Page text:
I love this infographic. The simplicity is nice, and the data behind the graphic is interesting to almost any viewer. View the full info graphic below. (more…)
I’ve tried a LOT of Photoshop plugins. They all have their specific uses, and many of them are worthy of your purchase. But few are as useful on a daily basis as this one.
FlatIcon is a plugin for Photoshop CS5 and later that places a new panel in Photoshop that allows you to search for, and place in your document, vector icons from a collection of over 41,000. Best of all, they’re free. And because they’re vector shapes, you can resize and edit them without losing quality.
To use FlatIcon, visit Window > Extensions > Flaticon to bring up the panel. Then you simply search for the icon you wish to use, click and drag it to your document, and start editing it as you would any other vector shape in Photoshop. It couldn’t be easier.
FlatIcon is a plugin many designers, particularly web designers, will use daily. For me, having a collection of arrows and typical web elements is worth the install alone.
FlatIcon is free, works with Adobe Photoshop CS5, CS6 and CC. You can download FlatIcon here.
By the way, if Photoshop plugins aren’t your thing, you can also download the icons individually from FlatIcon as a PNG, SVG (vector) or Webfont from the main site.
Have you ever wanted to show a list of the entire download history of your Mac?
Whether it’s for troubleshooting, personal interest, or forensics, MacOSXDaily has a nifty Terminal tip that will show you a list of all the files you’ve downloaded.
It’s an old tip, dating back to 2012, but it still works perfectly.
If you’re not a first-time visitor to The Graphic Mac, you’ve no doubt noticed that the site has changed dramatically. Not just the blog theme, but the color scheme as well. The color scheme change goes against everything I know about “branding” – but quite frankly, I was tired of the bright green. I may even switch the colors on a whim, or go back to the bright green in the future. Who knows.
The layout is a little easier for me to manage. Regular posts get the larger headlines with white background. While link posts, those post that simply point to a page on another site when you click the headline here, have a smaller and italicized headline with a grey background. Everything else, you’ll figure out on your own.
This change to the site, like others in the past, is not meant to be “creative improvement.” I’ve said it before, and it’s worth repeating: I don’t care about the design of this site. It’s about the content. And because this site is a hobby for me, I have to make it as easy for me to manage as possible.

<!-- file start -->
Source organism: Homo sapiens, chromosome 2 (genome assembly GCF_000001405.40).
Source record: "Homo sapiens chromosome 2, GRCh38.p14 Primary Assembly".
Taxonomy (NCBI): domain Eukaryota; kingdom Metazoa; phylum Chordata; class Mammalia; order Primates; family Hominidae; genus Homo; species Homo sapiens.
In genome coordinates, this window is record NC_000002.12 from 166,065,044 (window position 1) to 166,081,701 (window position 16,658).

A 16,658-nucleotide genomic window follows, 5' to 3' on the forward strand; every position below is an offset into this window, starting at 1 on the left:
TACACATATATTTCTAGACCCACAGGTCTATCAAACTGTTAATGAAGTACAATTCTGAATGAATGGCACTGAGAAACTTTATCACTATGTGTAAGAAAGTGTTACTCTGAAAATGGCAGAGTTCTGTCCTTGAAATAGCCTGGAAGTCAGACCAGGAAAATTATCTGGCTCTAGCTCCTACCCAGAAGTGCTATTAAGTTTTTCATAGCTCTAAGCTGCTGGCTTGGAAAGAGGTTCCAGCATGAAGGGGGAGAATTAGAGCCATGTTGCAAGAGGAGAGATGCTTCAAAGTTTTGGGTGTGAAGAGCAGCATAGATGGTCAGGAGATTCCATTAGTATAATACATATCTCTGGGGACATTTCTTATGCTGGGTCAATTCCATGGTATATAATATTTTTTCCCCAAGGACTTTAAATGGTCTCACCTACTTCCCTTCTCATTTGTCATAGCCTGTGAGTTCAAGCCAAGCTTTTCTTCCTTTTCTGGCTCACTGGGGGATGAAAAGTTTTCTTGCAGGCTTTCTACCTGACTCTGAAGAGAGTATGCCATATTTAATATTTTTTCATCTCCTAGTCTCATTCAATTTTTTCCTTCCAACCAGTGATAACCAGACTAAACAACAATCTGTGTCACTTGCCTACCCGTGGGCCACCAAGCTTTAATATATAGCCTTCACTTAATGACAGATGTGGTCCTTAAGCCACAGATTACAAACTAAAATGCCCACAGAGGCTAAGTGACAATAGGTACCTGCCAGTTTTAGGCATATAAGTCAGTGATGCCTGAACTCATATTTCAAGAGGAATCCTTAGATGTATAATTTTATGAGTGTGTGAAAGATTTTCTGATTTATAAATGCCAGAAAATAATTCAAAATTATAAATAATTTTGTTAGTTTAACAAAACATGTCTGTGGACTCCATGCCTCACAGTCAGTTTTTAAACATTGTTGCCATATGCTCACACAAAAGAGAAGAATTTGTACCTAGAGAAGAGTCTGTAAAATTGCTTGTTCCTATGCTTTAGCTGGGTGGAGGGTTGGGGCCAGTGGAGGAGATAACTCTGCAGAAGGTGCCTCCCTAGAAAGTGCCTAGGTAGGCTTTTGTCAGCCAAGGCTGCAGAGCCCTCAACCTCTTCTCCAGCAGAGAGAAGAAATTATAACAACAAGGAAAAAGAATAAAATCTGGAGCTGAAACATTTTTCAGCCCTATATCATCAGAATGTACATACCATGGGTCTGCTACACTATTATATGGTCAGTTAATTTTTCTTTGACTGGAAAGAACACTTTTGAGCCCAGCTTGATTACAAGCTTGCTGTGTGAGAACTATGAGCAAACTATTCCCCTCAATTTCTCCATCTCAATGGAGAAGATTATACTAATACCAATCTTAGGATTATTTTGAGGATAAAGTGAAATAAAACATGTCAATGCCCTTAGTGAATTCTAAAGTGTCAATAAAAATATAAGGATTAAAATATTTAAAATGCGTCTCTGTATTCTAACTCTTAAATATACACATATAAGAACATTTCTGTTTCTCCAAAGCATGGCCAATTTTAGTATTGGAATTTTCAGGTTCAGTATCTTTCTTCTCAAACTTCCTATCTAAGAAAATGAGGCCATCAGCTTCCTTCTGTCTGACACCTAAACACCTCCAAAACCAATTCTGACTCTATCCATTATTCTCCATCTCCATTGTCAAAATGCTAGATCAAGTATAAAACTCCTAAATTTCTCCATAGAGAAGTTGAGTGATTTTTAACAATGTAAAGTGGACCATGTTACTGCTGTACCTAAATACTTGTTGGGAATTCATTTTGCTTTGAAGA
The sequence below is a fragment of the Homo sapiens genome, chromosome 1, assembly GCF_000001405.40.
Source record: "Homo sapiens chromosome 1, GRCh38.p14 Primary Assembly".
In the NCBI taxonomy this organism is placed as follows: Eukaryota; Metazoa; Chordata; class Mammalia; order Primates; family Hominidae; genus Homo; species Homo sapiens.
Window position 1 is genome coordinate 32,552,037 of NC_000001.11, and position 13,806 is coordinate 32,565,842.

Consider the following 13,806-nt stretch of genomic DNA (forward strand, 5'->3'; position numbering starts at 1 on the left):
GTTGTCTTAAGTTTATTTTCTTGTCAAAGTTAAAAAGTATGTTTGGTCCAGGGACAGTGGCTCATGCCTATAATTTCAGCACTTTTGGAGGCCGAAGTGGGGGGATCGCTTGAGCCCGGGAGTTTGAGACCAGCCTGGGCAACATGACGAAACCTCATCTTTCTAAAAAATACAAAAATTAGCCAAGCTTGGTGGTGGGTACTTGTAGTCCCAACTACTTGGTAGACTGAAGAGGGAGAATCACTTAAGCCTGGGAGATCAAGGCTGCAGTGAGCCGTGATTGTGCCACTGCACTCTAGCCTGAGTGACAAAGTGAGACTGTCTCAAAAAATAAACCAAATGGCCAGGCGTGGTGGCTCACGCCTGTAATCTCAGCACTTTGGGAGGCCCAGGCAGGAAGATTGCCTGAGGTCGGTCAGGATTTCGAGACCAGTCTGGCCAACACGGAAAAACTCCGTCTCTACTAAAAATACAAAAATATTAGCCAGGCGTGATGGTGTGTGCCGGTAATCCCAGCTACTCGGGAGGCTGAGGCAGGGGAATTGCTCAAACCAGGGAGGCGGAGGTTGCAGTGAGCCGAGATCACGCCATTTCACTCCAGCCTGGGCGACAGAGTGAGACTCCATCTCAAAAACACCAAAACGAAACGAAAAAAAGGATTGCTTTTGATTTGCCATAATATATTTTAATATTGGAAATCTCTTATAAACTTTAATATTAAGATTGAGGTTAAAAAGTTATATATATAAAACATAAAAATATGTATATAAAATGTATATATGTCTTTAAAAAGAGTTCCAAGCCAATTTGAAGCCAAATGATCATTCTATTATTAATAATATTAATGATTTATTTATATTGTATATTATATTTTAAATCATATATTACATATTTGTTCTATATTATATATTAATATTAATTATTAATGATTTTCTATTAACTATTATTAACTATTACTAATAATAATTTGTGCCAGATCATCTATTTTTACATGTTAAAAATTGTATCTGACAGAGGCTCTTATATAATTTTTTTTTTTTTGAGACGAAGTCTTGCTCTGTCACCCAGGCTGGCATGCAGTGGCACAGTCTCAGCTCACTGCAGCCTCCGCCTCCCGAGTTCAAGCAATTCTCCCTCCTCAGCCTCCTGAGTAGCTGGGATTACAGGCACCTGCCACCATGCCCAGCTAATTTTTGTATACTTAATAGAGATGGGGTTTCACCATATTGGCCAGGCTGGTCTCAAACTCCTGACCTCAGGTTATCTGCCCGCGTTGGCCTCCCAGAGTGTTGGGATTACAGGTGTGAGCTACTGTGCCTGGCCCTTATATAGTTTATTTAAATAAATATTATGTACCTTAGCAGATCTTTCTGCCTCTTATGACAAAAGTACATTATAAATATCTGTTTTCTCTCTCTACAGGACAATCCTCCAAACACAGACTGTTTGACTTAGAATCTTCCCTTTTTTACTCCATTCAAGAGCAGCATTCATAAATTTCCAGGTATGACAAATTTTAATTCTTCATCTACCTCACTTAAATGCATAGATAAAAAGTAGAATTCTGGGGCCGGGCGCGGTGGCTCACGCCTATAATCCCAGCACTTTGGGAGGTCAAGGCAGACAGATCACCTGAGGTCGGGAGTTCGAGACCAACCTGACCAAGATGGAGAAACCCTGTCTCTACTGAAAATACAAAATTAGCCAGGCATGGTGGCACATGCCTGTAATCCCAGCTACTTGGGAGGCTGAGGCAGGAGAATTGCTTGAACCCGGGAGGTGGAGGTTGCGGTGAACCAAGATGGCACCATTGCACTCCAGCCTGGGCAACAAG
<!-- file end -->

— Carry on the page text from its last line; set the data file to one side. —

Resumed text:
Don’t get me wrong, I value input if you have it, so feel free to share in the comments.
One of the most popular articles (at least by page views) here at The Graphic Mac is 9 rules to creating a logo you can live with and still get paid. I wrote it back in 2008, but the advice is still absolutely valid today.
I recently came across 6 common mistakes in logo design at SitePoint. It’s an excellent article by Kerry Butters, and offers some pretty good insights into logo design. While there is some similar advice in Kerry’s article, a few of the points she makes I wish I had included in my article years ago.
If you’re relatively new in the business, or you’re working on your first logo design project, you should definitely take a look at both articles. They offer some great advice.
Nothing like the old Wild Eep sound… except maybe Dogcow’s Moof!
Steven Cohen has converted the original Mac OS alert sounds to various formats that work with Mac OS X as well as ringtones for your iPhone. Pretty cool, and for those longtime Mac users; it brings back some fond memories.
Clean and modern 3D type is a cool effect, and it’s surprisingly quick and easy to create. With the combination of Photoshop and Illustrator, this effect is can be created in minutes. Here’s a quick tutorial on creating 3D type from WeGraphics on how to do it easily.
You probably don’t think of Adobe InDesign as a presentation application like Keynote or PowerPoint. But the fact is, you can apply page transitions, embed movies, and more to your InDesign document and present it without the viewer having to look at object handles, panels or the rest of the InDesign interface.
Simply hit Shift+W to enter into Presentation Mode. By default, InDesign uses a solid black background. But you can change to a neutral gray background by hitting the letter G, or white by hitting W. If you want to switch back to solid black, hit B.
Of course, to exit Presentation Mode, simply hit the ESC key or Shift+W again.